A young dad told his mates ‘look at me, I’m Superman’ moments before he ran in front of a car and was killed when he was thrown 20ft in the air, a Doncaster inquest was told.
Daniel Thomas Cooke was said to have been ‘playing chicken’ by running in front of vehicles on Hampole Balk Lane, Skellow, last October after he and his friends had been drinking.
The 20-year old father of two young children had no intention of hurting himself and would have been disinhibited by the alcohol he had consumed, said Assistant Coroner Mike Mellun, who recorded a conclusion of misadventure.
Daniel, a flooring contractor, of Martindale Walk, Carcroft, died from severe brain trauma and his organs were donated for transplantation.
A medical expert estimated the amount of alcohol in his bloodstream at the time of the collision would have been 153 milligrams, almost twice the legal driving limit, and he would have been ‘disinhibited’.
Before the fatal collision, Daniel had run in front of another car, and a scooter rider had to swerve to avoid him, as he ran across the road while he and three friends walked towards an all-night garage for cigarettes.
One of them, his cousin, Celine Groom, said Daniel had three bottles of lager and a brandy and coke at her house and walked out with another lager.
As they walked he deliberately ran at a bus shelter, saying ‘look at me, I’m Superman’ and she described him as ‘hyper’.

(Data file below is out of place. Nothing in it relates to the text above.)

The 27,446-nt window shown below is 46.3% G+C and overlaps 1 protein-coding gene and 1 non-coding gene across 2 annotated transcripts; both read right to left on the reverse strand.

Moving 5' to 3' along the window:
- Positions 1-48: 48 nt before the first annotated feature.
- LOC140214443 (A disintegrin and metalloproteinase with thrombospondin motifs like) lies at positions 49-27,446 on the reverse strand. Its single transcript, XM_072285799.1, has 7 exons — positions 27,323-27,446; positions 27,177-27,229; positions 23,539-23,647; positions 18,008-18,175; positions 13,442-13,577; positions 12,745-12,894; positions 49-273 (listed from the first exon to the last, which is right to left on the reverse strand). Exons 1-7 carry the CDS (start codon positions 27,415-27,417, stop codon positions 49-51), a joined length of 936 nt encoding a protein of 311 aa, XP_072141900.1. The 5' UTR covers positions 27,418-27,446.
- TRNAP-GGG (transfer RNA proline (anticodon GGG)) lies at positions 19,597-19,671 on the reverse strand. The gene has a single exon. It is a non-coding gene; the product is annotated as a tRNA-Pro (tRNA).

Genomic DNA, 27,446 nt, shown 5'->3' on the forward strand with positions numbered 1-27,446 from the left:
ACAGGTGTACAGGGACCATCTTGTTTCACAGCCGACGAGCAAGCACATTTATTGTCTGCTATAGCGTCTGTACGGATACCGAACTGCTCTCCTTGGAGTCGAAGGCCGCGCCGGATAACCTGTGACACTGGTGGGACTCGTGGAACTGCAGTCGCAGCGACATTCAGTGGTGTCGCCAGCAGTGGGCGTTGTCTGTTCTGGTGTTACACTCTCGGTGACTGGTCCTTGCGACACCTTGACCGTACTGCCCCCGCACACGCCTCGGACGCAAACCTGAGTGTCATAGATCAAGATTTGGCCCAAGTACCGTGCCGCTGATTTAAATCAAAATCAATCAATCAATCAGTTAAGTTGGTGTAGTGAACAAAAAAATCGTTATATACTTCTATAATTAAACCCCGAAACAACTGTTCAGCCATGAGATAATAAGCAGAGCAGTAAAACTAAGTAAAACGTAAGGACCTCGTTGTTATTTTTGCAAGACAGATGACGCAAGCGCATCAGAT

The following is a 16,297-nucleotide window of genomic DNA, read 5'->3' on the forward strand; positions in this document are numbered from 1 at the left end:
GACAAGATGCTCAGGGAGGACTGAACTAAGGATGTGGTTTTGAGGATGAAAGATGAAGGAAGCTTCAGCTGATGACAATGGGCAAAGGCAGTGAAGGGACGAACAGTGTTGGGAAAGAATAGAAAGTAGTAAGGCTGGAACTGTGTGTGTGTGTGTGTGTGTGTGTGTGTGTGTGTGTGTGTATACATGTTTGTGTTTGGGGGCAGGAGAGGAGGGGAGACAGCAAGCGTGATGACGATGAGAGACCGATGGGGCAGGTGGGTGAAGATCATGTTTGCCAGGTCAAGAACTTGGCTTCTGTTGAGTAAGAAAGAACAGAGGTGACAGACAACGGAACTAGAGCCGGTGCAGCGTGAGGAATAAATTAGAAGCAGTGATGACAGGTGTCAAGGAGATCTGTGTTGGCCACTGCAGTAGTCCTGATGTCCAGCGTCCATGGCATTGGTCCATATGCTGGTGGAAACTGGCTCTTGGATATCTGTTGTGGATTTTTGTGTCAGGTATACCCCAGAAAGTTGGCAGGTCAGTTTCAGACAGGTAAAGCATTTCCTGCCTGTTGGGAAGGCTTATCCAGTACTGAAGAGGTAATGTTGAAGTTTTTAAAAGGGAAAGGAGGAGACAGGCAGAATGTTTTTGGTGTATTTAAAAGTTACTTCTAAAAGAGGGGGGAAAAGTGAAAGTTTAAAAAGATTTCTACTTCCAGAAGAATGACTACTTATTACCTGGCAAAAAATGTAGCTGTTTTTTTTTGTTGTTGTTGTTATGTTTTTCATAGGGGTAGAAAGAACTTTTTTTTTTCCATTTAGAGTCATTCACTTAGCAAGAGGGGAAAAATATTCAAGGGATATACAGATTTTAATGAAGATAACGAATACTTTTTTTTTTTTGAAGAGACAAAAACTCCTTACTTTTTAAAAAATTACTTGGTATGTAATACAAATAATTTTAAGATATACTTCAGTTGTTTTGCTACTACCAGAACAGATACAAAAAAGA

Miss Groom said: “He was walking in the middle of the road, all of us except Cookie walked on the path and I tried to drag him but he said ‘get off me’. He just ran out and just laughed. We told him to stop. He was showing off. I could see a car coming and told him to move, he didn’t listen.
“I knew what he was going to do. He didn’t mean to hurt himself, he just ran out and it hit him and he bounced up on the roof.”
Car driver Jacob Vernellen, 19, who is not being prosecuted and had not been drinking, told the inquest: “I was not expecting anything. I got about two metres from Daniel, I can’t remember whether it was a leap or he ran out. I did everything I could to stop the vehicle. I was in so much shock and in pieces.”
Collision investigator Mark Smith said the driver could not have anticipated the actions of the pedestrian and the collision occurred while Mr Vernellen was still reacting and before he braked. “There was nothing the car driver could have done to prevent the collision.”
The coroner said Daniel was obviously in high spirits and his “tragic death arose when he was a little disinhibited and he did something in which he had no intention of hurting himself. He intended to run across and miss the car but unexpectedly Daniel miscalculated and he was struck by the car.”
Daniel’s mother, Helen Humble, said the former Campsmount School pupil, who loved fishing, was always ‘happy go lucky’.
“He lived life to the full. If there was a party, he was there. Since his death I have been very depressed and I can’t eat. I talk to his picture every day. I have good days and bad days,” she said.